The Package

The goal of metaconfoundr is to make it easy to visualize confounding control in systematic reviews and meta-analyses of observational studies. Specifically, researchers can create a color-coded data matrix that visually summarizes the confounding variables and how well each study in the systematic review controlled for each: adequately, inadequately, or with some control.

How does one determine the definitions for adequate confounder control? We recommend using an expert consensus-based process, driven by prior knowledge and causal inference theory. Together, the experts determine which confounders are required to control confounding to validly estimate the causal effect of an exposure on a health outcome. These criteria are then applied to the component studies of the systematic review to determine the level of confounder control across the body of observational evidence.

The level of confounder control may be quantitatively incorporated into meta-analyses, for instance by stratifying by level of confounder control or by simulating a commonly lacking but important confounder. For more information, see Petersen et al.

Setting up the Data

To ensure that this app works correctly, please set-up your data according to the following format: • In the first row, leave Column A blank; Columns B-F should be labeled: construct (Column B), factor (Column C), confounder_y_n (Column D), study (Column E), control_quality (Column F). • For the remaining rows, the worksheet should be populated with the following information: o Column A includes a running counter for each subsequent row of data o Column B lists each construct/domain name o Column C lists each individual variable name under a specific construct/domain o Column D specifies if the variable is a confounder or not (Y/N) o Column E lists the study identifier for the Y axis in the plot (e.g., last author and year) o Column F lists the user-defined level of confounder control (2, 1 or 0) where 2 = adequate, 1 = some concerns, and 0 = inadequate

Download sample data ipi.csv for an example of how to set up the data.

Proper Citation

When using these plots in practice, please cite our package metaconfoundr and original publication detailing the confounder matrix procedure (Petersen et al.).

Barrett M, Petersen JM, Trinquart L. metaconfoundr: An R package for visualizing confounder control in meta-analyses (2020)

Petersen JM, Barrett M, Ahrens KA, Murray EJ, Bryant AS, Hogue CJ, Mumford SL, Gadupudi S, Fox MP, Trinquart L. Confounder Matrix: A Tool to Assess Confounding Bias in Systematic Reviews of Observational Studies. (unpublished manuscript)

Functionality and Plot Options

The metaconfoundr package procedures a visual color-coded confounder matrix. With respect to Plot Type, the Heatmap option shows the intersecting cells as squares, whereas Traffic light displays them as circles. The size of the intersecting cells may be modified under the circle size option. With respect to colors, Viridis displays a color-blind friendly palette (yellow = adequate, aqua = some concerns, dark purple = inadequate). Cochrane, on the other hand, displays the color scheme associated with the ROBINS-I risk of bias tool (green = adequate, yellow = some concerns, red = inadequate).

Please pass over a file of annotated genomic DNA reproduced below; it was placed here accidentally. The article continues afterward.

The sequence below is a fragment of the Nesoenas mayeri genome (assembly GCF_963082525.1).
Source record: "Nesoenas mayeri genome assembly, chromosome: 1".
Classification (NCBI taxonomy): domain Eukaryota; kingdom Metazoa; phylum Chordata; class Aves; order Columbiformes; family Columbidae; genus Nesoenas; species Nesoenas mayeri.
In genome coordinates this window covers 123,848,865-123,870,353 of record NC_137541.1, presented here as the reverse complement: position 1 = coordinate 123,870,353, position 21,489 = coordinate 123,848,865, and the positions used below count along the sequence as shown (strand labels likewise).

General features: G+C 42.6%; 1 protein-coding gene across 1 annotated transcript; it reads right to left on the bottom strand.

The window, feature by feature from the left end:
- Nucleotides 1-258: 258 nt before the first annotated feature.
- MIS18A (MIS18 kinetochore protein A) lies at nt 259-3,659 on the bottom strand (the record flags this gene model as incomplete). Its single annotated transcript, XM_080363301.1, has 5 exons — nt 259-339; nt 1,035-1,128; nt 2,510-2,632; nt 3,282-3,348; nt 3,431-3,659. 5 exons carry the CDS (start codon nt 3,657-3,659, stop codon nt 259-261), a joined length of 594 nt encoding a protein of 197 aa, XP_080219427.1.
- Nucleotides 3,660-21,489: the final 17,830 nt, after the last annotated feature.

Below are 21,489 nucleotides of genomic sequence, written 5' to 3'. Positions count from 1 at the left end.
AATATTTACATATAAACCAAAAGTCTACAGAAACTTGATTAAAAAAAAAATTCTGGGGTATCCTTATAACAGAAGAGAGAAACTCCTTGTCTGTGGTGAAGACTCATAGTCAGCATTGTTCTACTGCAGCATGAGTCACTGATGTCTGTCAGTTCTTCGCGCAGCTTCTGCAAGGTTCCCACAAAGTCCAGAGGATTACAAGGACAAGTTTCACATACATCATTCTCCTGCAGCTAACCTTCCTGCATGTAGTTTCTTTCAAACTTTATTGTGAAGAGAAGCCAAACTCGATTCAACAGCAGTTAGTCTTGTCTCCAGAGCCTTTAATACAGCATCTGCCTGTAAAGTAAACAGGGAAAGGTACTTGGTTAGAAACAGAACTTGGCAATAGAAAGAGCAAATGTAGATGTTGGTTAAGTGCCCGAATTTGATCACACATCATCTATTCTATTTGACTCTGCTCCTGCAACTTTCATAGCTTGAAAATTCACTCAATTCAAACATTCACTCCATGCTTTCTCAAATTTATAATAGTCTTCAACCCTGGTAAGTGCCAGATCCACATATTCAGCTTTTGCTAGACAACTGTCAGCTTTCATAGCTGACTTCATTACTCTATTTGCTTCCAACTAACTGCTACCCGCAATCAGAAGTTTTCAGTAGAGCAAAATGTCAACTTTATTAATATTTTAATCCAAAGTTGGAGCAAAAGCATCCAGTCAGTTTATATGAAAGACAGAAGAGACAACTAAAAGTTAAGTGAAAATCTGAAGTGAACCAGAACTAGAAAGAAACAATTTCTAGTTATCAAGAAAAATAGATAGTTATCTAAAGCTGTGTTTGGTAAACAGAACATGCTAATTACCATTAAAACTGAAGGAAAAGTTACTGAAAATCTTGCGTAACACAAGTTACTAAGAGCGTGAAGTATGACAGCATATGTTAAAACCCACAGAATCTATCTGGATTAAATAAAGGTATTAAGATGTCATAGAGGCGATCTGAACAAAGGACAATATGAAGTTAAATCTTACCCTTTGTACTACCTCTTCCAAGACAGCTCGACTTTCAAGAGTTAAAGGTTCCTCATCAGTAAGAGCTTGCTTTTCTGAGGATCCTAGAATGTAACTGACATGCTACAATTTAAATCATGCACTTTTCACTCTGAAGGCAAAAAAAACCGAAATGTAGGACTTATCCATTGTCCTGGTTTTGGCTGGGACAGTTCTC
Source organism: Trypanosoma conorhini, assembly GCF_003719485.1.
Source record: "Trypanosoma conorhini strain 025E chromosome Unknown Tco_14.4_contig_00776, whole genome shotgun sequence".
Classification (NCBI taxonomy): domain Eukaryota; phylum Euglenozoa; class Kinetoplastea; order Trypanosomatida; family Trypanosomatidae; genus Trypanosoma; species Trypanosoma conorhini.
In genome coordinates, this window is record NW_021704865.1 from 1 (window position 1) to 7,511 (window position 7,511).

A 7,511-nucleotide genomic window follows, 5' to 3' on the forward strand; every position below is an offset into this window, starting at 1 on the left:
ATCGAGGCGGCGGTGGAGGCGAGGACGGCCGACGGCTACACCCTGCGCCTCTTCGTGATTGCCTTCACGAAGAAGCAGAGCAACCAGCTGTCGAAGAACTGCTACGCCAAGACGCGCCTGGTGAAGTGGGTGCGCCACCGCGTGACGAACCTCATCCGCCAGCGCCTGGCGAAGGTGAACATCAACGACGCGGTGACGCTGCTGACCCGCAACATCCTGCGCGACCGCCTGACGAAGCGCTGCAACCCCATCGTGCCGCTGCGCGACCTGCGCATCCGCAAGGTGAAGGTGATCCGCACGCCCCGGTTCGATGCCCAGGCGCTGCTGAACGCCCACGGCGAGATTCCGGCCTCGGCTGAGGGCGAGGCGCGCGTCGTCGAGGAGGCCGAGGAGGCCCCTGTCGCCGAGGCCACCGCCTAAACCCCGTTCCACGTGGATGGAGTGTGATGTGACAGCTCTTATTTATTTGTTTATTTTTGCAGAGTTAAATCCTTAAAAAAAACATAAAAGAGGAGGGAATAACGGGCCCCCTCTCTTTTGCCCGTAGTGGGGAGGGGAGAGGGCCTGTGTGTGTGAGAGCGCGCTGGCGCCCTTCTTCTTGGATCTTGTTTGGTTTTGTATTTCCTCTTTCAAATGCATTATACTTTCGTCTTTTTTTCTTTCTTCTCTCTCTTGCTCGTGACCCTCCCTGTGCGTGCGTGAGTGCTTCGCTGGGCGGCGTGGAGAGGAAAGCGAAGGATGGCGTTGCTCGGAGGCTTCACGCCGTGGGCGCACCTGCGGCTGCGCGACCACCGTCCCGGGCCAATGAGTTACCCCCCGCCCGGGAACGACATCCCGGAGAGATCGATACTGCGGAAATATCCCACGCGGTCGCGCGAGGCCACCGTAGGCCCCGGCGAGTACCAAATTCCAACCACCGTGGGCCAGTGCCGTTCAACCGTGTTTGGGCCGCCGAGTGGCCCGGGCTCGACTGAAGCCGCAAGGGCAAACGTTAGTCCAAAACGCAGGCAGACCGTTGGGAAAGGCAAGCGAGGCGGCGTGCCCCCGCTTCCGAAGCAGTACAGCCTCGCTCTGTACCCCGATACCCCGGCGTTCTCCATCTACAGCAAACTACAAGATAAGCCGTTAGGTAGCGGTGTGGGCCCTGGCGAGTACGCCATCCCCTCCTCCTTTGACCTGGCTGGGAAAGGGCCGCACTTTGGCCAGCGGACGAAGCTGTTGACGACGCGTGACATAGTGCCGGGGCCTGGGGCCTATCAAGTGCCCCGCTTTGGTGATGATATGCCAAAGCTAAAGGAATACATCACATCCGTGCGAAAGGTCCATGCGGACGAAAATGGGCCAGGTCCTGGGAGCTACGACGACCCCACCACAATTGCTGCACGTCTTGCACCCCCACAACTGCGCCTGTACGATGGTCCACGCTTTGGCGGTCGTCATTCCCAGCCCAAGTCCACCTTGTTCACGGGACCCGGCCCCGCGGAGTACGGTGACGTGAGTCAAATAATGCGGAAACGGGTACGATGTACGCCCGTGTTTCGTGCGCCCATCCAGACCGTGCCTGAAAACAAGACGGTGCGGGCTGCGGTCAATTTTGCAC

The optional checkboxes: • Group: display the confounder variables may be grouped by underlying confounding domain, • Symbols: superimpose the Cochrane-style symbols for level of confounding control (+ adequate, - some concerns, x inadequate) • Dodge and Wrap: display the confounders and constructs labels on multiple lines with wrapped text to avoid overlapping text

The default plot displays level of confounder control by variable, whereas the summary plot displays level of confounder control by each construct and overall.

The plots may be downloaded in a variety of formats.

The Data Example

The example dataset (ipi.csv) represents a meta-analysis of 11 retrospective cohorts in high-resource settings to evaluate the effect of short interpregnancy intervals (<6 months versus 18-23 months) on risk of preterm birth (<37 weeks’ gestation) and the adequacy of confounder control across this body of evidence (Petersen et al.). For each study included in the review, adequacy of confounder control was determined overall as well as by variable and construct (groupings of conceptually related variables).These studies are a subset of studies originally identified in a systematic review by Ahrens et al. to summarize associations between short interpregnancy interval and a variety of perinatal outcomes in high-resource settings.

Please note that in the sample dataset ipi the study name is listed as “study_1”, “study_2”, etc. However, when setting up your own data, you may opt to include a more specific label, e.g., lead author last name and publication year.


Ahrens KA, Nelson H, Stidd RL, Moskosky S, Hutcheon JA. Short interpregnancy intervals and adverse perinatal outcomes in high-resource settings: An updated systematic review. Paediatr Perinat Epidemiol. 2019;33(1):O25-O47.

Installing the R Package

Install the most recent released version of metaconfoundr from CRAN:


You can install the development version of metaconfoundr from GitHub with:

# if needed
# install.packages("remotes")


Please file any issues at our GitHub page.

Try the metaconfoundr package in your browser

Any scripts or data that you put into this service are public.

metaconfoundr documentation built on Aug. 6, 2022, 5:06 p.m.